Voluntary Compliance Filings
Keane helps companies navigate the complex unclaimed property filing landscape and report unclaimed property correctly. Our goal is to assist you in achieving full compliance and avoiding serious fines and penalties. For the company that has not previously filed unclaimed property reports, completing a voluntary compliance filing is one method of reducing your audit risk. While no industry is “safe” from an unclaimed property audit, the benefits of a voluntary escheat filing can be significant in avoiding a situation of that nature.
A voluntary unclaimed property filing, also known as a VDA, will allow your company to willingly come into full compliance while avoiding the fines and penalties associated with overdue filings. A VDA can also reduce the period for which your company is required to report on property. If your company has not previously filed a VDA in a particular state, you may have the opportunity to complete this process.
If your organization has never been audited, the chances are now greater that it will be, given the current economic environment, as well as states becoming more consistent in their enforcement of unclaimed property regulations. Even if one or more states has already audited your company, that does not preclude additional states from doing the same. A voluntary unclaimed property filing, however, can help improve your chances in terms of what the state might think you owe.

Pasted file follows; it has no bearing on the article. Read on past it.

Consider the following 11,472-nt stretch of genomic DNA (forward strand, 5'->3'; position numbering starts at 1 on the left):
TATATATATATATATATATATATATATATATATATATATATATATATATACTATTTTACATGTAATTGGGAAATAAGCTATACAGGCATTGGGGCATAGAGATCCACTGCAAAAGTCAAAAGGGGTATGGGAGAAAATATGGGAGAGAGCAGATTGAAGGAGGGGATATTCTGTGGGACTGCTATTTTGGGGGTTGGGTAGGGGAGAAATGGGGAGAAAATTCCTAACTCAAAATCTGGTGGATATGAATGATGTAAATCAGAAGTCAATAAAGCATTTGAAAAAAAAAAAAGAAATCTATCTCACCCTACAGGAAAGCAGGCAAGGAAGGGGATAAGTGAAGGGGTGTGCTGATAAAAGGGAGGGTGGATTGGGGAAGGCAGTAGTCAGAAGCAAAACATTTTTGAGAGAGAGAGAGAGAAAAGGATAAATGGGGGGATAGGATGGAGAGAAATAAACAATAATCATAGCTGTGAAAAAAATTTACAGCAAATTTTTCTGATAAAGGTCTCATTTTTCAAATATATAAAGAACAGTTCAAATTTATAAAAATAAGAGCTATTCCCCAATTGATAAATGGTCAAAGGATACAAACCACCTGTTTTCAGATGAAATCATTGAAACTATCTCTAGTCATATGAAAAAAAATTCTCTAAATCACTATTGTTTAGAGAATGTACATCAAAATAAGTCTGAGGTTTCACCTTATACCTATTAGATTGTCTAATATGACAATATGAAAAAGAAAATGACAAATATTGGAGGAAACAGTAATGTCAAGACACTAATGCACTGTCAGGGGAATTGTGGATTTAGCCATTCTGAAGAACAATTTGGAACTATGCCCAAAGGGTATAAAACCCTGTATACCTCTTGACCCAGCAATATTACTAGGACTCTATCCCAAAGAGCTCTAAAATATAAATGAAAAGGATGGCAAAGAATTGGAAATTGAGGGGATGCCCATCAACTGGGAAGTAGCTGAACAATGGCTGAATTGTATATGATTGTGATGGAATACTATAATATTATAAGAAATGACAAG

Keane’s specialists will help you file by proactively identifying potential unclaimed property exposure, providing valuable guidance relating to those states that offer favorable incentives, preventing you from over-reporting, and assisting with implementation of advanced policies and procedures. Our consultants will work with you to create options for defensible estimation techniques and develop the necessary documentation required for effectively supporting voluntary unclaimed property filings with the states.
In one instance, after reviewing the company’s books and records, Keane assisted management with filing a VDA that waived all applicable interest and penalties and provided significant savings given the limited reach-back a VDA achieves. In a second case, we learned that the client had unreported obligations in 49 states. The analysis identified more than $7 million in past-due property that carried a potential interest penalty of $17.4 million. Our consultants helped the firm structure and file multiple VDAs to avoid fines and penalties. The initial obligation was reduced by 83 percent. Even more valuable, however, was that the company avoided 81 percent of the potential interest penalties.